Since pleading initially only functions as a means to give notice (notice pleading), evidence held by the other party or a third party must be made accessible to the litigants during the next step, known as pretrial discovery. Discovery enables each party to individually determine facts and limit the scope of the dispute. Because of the principle enshrined in US procedural law that insists the parties operate the process (adversarial system), this part of the procedure takes place largely between the parties themselves.
However, each party can oblige the other party to participate in the discovery process. Actions include depositions (fixed and sworn statements by a party or witnesses in answer to oral questions asked by the other party), written interrogations (written questions), site visits, requests to present documents and other items for evaluation, and filing a confession. Refusal to cooperate can be sanctioned by the court. In cases where the defendant continues to be unknown and therefore has not been informed of the action against him or her, the measures mentioned above take place unilaterally and without cooperation.
Even though pseudonymized action initially appears to be an advantageous possibility, this procedural tool is accompanied by a number of imponderables. The plaintiff, for instance, cannot count on identifying the defendant during discovery. In addition, the chances of the lawsuit being successful are difficult to predict in advance. In a similar vein, the duration of the proceedings may be longer depending on the number of (unknown) defendants and whether they can be identified. In addition, the cost of the dispute is unpredictable and can be a major burden. This is because in American civil proceedings — unlike German civil procedure — each party bears its own costs regardless of the outcome of the dispute itself.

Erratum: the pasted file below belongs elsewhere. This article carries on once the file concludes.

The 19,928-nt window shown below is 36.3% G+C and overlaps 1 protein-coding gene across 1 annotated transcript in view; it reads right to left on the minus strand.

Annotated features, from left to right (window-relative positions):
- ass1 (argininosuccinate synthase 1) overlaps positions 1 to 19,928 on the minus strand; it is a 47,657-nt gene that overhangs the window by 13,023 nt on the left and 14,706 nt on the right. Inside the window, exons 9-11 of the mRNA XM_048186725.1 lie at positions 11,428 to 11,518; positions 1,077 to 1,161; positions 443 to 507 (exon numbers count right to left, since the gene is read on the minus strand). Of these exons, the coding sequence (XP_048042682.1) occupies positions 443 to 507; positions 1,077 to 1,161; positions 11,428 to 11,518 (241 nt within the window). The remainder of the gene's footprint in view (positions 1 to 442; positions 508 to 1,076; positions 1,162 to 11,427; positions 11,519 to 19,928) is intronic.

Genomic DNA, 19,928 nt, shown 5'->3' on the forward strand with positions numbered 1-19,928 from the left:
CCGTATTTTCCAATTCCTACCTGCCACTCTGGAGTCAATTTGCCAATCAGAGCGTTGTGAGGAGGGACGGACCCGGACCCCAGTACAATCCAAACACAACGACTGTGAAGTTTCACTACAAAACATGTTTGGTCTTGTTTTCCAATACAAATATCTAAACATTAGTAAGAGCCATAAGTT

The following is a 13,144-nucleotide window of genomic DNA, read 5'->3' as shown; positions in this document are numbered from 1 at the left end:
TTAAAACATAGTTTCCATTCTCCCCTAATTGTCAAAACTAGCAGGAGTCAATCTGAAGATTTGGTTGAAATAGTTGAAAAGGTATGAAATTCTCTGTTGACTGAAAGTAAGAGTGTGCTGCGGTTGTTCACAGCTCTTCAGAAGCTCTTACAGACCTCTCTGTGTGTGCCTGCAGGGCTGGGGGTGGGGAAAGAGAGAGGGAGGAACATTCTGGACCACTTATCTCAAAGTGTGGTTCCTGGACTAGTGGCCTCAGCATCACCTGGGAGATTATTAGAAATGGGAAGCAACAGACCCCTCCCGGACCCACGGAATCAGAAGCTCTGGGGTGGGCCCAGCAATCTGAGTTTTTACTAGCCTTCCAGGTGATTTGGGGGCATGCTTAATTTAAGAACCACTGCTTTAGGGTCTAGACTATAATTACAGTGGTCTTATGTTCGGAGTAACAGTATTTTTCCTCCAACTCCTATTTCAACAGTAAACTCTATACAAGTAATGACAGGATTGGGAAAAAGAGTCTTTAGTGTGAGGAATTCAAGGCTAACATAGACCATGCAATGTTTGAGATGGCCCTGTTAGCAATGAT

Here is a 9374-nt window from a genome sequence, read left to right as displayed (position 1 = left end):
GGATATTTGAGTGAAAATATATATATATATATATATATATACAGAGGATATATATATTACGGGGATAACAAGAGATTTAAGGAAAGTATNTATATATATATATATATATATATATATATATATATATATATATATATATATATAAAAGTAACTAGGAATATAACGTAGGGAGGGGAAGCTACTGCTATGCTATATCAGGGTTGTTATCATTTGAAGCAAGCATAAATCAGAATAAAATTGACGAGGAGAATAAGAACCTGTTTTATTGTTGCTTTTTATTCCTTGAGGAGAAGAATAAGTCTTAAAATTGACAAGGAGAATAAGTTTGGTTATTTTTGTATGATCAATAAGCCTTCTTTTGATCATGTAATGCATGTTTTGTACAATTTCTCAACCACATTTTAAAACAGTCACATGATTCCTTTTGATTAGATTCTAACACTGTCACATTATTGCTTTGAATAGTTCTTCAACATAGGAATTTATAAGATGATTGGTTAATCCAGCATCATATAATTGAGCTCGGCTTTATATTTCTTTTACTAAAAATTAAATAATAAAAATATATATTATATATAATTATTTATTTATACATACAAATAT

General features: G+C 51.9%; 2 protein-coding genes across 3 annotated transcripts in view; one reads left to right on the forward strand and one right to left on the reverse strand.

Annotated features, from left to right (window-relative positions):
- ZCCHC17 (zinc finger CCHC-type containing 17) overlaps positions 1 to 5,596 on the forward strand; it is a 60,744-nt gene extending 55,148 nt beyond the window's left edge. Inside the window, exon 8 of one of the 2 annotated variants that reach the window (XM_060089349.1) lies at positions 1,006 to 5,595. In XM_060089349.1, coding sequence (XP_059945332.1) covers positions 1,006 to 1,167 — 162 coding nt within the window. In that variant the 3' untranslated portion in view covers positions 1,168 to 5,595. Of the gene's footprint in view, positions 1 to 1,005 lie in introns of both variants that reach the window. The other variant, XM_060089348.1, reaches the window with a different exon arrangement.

In addition, one-sided discovery in a Doe proceeding also means there can be no equality of arms. The purpose of discovery is, in fact, the establishment of an equality of arms between the parties, which is expressed by the right to mutual investigation and the obligation to disclose. However, if a party is unidentified, it is deprived of this right to investigate the facts until after its identity has been disclosed. At the same time, the opposing party is given no opportunity to obtain cooperation in clarifying the facts.
In most US states, the plaintiff is required to disclose the identity of the defendant in the proceedings as soon as he or she learns of it. Notwithstanding, it remains unclear to what degree of certainty the identity of the defendant must be known and to what extent investigations are still permitted in the context of discovery. Further­more, the question arises whether an action against John Doe already triggers suspension of the statute of limitations if Doe becomes identifiable during the course of procedure. Under the German Code of Civil Procedure, this suspension starts when notice is given to the defendant, whereas in the US, filing the action already has this effect. That said, US procedure requires that the claim be subsequently delivered to the defendant within a certain period of time (about 60 to 90 days after the filing of the claim). However, plaintiffs are often unable to comply with this short delivery period in John Doe proceedings because they first need to investigate the defendant’s identity through discovery, which is time-­consuming. Thus, if the plaintiff’s claim did not have the effect of suspension during discovery, the defendant would be able to plead the statute of limitations and have the action dismissed.

In summary, considering the structure of US civil procedure, it can be argued that the case-dependent permission to use pseudonyms in order to guarantee the enforcement of the plaintiff’s interests is justified, given that the simple bringing of the action is less significant in the US than in Germany. In cases where the use of pseudonyms also persists during discovery, this can cause difficulties, since the unknown defendant is not able to conduct investigations because of a lack of knowledge regarding the claim—thus leaving the defendant with a persistent disadvantage vis-à-vis the plaintiff. As regards cross-border civil cases, this may also apply to natural persons and legal entities domiciled in Germany who — as defendants without knowledge — can be subject to the U.S. discovery procedure and thus forced to accept adverse consequences. Pseudonym use therefore has the potential to diminish the defendant’s right to participate and can violate the principle of equality of arms, especially during pretrial discovery. All parties involved in transnational litigation are thus well-advised to bear in mind the potential hurdles involved in John Doe lawsuits.